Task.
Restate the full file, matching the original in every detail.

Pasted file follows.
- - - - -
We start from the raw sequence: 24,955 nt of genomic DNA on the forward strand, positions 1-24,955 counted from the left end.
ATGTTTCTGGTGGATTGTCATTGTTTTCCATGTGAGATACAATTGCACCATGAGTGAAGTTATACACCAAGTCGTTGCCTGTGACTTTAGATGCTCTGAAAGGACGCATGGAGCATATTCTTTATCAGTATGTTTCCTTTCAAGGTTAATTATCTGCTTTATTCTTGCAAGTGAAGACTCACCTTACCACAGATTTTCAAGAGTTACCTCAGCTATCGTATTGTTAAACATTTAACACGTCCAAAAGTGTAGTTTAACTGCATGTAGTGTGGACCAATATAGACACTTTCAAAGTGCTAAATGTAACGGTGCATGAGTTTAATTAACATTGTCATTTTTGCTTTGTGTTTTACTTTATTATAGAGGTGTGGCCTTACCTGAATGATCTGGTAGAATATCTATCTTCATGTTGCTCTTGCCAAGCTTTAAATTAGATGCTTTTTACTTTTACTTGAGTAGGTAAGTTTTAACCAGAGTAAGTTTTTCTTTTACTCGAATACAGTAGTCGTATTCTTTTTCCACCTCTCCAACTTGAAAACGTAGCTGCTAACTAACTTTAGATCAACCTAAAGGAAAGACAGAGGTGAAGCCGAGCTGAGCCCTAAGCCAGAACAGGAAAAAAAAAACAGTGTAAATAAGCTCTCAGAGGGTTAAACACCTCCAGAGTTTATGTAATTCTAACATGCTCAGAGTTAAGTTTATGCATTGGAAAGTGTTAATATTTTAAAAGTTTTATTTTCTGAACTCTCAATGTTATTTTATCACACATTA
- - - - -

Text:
We start from the raw sequence: 24,955 nt of genomic DNA on the forward strand, positions 1-24,955 counted from the left end.
ATGTTTCTGGTGGATTGTCATTGTTTTCCATGTGAGATACAATTGCACCATGAGTGAAGTTATACACCAAGTCGTTGCCTGTGACTTTAGATGCTCTGAAAGGACGCATGGAGCATATTCTTTATCAGTATGTTTCCTTTCAAGGTTAATTATCTGCTTTATTCTTGCAAGTGAAGACTCACCTTACCACAGATTTTCAAGAGTTACCTCAGCTATCGTATTGTTAAACATTTAACACGTCCAAAAGTGTAGTTTAACTGCATGTAGTGTGGACCAATATAGACACTTTCAAAGTGCTAAATGTAACGGTGCATGAGTTTAATTAACATTGTCATTTTTGCTTTGTGTTTTACTTTATTATAGAGGTGTGGCCTTACCTGAATGATCTGGTAGAATATCTATCTTCATGTTGCTCTTGCCAAGCTTTAAATTAGATGCTTTTTACTTTTACTTGAGTAGGTAAGTTTTAACCAGAGTAAGTTTTTCTTTTACTCGAATACAGTAGTCGTATTCTTTTTCCACCTCTCCAACTTGAAAACGTAGCTGCTAACTAACTTTAGATCAACCTAAAGGAAAGACAGAGGTGAAGCCGAGCTGAGCCCTAAGCCAGAACAGGAAAAAAAAAACAGTGTAAATAAGCTCTCAGAGGGTTAAACACCTCCAGAGTTTATGTAATTCTAACATGCTCAGAGTTAAGTTTATGCATTGGAAAGTGTTAATATTTTAAAAGTTTTATTTTCTGAACTCTCAATGTTATTTTATCACACATTA